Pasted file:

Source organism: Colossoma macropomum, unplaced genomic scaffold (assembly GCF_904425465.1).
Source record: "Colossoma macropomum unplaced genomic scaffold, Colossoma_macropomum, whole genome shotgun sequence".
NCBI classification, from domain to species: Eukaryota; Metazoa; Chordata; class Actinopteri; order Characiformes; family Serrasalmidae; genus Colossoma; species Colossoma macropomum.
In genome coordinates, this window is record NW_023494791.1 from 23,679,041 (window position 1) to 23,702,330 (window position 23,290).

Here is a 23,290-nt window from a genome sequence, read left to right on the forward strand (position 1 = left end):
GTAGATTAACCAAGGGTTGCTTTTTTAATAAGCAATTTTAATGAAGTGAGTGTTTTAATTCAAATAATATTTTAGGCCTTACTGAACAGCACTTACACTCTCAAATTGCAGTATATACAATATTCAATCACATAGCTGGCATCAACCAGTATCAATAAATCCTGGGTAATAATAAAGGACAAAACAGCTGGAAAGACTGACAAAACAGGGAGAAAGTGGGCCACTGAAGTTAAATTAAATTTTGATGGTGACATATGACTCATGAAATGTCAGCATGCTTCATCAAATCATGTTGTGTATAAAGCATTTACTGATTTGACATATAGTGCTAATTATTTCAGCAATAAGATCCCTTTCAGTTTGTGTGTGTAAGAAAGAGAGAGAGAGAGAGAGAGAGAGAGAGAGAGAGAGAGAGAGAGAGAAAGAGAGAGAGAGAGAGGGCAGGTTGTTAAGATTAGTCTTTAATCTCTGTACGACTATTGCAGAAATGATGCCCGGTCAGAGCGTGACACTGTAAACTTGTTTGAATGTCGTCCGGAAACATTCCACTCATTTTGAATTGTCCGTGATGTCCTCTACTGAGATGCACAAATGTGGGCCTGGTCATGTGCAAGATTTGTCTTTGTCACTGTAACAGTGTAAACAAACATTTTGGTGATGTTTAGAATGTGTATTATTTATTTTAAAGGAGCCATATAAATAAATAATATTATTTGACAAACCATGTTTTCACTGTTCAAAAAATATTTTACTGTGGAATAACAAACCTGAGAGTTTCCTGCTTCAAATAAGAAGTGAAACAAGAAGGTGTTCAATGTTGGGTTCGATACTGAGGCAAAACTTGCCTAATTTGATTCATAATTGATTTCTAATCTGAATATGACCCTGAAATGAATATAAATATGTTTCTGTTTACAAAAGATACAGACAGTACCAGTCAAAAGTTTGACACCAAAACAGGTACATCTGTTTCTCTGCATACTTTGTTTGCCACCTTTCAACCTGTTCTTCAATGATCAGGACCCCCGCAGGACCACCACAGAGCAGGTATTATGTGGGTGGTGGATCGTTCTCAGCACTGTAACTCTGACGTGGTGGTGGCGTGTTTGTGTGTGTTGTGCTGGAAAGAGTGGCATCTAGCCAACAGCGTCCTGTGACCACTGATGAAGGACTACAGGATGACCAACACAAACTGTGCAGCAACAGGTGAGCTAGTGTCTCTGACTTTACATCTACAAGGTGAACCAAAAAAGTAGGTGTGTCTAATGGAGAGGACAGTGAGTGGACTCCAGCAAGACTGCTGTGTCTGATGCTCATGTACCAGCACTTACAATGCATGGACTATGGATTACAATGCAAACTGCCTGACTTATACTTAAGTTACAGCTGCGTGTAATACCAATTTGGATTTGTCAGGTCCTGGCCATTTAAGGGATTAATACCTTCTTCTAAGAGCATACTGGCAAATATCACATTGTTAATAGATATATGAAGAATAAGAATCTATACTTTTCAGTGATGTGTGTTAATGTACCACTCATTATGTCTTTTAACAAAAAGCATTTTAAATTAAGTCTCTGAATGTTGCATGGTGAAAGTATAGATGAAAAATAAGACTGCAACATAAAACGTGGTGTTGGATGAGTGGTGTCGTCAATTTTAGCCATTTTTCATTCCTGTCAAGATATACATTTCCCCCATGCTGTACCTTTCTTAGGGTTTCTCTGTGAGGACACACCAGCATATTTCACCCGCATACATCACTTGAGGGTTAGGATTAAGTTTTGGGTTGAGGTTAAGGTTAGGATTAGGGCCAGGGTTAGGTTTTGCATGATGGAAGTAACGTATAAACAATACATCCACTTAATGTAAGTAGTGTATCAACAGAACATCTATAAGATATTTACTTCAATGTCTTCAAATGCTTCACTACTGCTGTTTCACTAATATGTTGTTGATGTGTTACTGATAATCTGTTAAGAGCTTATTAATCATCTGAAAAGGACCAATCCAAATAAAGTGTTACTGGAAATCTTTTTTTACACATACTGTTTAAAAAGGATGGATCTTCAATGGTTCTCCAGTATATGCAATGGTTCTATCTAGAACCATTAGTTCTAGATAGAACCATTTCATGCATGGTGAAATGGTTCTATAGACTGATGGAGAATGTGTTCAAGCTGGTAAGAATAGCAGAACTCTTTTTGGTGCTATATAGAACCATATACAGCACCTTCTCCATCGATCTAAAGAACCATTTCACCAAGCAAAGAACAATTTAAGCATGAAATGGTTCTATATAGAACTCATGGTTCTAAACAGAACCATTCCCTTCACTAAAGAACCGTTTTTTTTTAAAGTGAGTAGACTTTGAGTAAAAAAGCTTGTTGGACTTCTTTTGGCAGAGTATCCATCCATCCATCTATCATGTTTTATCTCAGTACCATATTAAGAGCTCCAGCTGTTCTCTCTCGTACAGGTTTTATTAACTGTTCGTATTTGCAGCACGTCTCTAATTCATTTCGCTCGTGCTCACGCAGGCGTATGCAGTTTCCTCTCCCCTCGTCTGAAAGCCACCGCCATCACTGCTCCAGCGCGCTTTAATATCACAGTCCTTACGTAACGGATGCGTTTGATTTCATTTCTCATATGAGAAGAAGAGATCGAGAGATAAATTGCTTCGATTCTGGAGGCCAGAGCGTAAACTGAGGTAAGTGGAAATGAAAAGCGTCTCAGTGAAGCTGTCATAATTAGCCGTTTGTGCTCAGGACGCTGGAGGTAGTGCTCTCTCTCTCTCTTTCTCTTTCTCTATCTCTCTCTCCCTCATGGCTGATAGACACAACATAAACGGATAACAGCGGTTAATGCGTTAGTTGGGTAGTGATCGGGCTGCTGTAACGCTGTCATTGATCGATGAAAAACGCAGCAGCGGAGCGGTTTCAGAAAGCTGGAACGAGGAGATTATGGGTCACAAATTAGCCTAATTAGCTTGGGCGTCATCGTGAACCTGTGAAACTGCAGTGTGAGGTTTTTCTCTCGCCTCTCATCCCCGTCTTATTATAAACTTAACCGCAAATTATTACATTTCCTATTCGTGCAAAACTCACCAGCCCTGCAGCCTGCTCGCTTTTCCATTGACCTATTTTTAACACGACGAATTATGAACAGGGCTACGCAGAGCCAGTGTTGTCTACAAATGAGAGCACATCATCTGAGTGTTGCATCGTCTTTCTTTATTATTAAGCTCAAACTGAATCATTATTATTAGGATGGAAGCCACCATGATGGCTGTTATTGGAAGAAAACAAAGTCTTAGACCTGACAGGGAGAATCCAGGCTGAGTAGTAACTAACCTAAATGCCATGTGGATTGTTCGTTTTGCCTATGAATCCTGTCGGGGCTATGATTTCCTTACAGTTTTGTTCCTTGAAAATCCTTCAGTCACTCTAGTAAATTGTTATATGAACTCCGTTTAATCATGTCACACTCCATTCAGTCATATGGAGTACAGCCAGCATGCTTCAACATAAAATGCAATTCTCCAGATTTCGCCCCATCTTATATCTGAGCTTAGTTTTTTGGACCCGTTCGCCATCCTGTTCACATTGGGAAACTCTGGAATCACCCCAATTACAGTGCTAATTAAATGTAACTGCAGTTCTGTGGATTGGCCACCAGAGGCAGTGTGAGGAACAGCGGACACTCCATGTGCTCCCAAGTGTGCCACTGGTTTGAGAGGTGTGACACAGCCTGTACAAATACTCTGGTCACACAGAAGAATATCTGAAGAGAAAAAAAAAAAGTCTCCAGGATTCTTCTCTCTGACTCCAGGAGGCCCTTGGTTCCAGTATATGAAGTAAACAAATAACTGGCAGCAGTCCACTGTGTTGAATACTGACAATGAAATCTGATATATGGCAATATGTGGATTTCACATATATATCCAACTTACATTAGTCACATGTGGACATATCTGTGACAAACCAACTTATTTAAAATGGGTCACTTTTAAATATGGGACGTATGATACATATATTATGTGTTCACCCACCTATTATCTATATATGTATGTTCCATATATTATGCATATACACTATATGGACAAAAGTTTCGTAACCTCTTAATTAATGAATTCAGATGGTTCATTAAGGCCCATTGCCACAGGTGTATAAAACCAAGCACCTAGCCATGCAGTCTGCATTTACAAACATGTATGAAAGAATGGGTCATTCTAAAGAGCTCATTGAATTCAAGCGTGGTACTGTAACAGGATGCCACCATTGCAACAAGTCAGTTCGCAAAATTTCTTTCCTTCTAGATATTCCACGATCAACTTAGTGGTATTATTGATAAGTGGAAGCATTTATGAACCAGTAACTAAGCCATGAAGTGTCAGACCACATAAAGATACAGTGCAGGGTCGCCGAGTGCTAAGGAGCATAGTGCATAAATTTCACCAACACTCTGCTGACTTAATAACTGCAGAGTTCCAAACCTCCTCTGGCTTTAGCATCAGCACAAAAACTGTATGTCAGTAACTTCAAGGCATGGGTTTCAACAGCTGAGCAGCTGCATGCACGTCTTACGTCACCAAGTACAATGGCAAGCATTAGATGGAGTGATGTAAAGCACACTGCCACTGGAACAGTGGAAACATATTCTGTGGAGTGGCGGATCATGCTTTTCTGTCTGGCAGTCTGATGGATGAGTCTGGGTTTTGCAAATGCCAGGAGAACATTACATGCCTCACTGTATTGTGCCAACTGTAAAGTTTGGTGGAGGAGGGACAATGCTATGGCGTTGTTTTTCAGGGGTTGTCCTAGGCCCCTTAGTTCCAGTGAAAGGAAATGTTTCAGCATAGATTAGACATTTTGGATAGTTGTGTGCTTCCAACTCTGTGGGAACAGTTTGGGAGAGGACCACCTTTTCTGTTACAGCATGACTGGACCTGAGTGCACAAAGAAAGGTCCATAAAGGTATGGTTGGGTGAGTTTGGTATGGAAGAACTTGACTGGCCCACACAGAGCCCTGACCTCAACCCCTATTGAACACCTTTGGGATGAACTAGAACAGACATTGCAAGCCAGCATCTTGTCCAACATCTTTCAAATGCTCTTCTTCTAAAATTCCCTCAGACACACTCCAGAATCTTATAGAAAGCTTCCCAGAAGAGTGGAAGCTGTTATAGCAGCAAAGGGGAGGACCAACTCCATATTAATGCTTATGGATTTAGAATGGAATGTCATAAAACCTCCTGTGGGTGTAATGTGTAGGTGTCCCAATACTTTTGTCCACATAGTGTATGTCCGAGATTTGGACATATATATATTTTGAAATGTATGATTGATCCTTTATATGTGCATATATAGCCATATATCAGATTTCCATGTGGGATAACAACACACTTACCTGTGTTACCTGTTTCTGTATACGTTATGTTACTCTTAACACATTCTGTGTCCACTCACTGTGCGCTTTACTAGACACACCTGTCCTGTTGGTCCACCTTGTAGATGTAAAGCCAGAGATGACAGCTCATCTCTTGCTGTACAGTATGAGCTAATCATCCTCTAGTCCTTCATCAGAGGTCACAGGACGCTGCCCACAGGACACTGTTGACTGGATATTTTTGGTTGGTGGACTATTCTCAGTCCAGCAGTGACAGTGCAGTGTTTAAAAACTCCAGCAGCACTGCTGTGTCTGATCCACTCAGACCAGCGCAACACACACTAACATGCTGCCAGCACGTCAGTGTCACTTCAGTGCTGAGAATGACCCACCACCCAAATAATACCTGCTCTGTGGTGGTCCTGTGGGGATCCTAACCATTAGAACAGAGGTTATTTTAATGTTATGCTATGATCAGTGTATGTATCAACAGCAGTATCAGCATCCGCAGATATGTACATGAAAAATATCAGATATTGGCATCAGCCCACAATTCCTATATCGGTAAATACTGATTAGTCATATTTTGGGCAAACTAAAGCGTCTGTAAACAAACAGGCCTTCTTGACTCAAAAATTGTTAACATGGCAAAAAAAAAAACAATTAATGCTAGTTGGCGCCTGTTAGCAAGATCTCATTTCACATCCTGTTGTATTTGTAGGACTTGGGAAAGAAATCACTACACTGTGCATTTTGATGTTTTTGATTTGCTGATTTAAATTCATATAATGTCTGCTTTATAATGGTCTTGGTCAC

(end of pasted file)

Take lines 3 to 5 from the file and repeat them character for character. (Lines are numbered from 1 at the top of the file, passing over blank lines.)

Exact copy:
NCBI classification, from domain to species: Eukaryota; Metazoa; Chordata; class Actinopteri; order Characiformes; family Serrasalmidae; genus Colossoma; species Colossoma macropomum.
In genome coordinates, this window is record NW_023494791.1 from 23,679,041 (window position 1) to 23,702,330 (window position 23,290).

Here is a 23,290-nt window from a genome sequence, read left to right on the forward strand (position 1 = left end):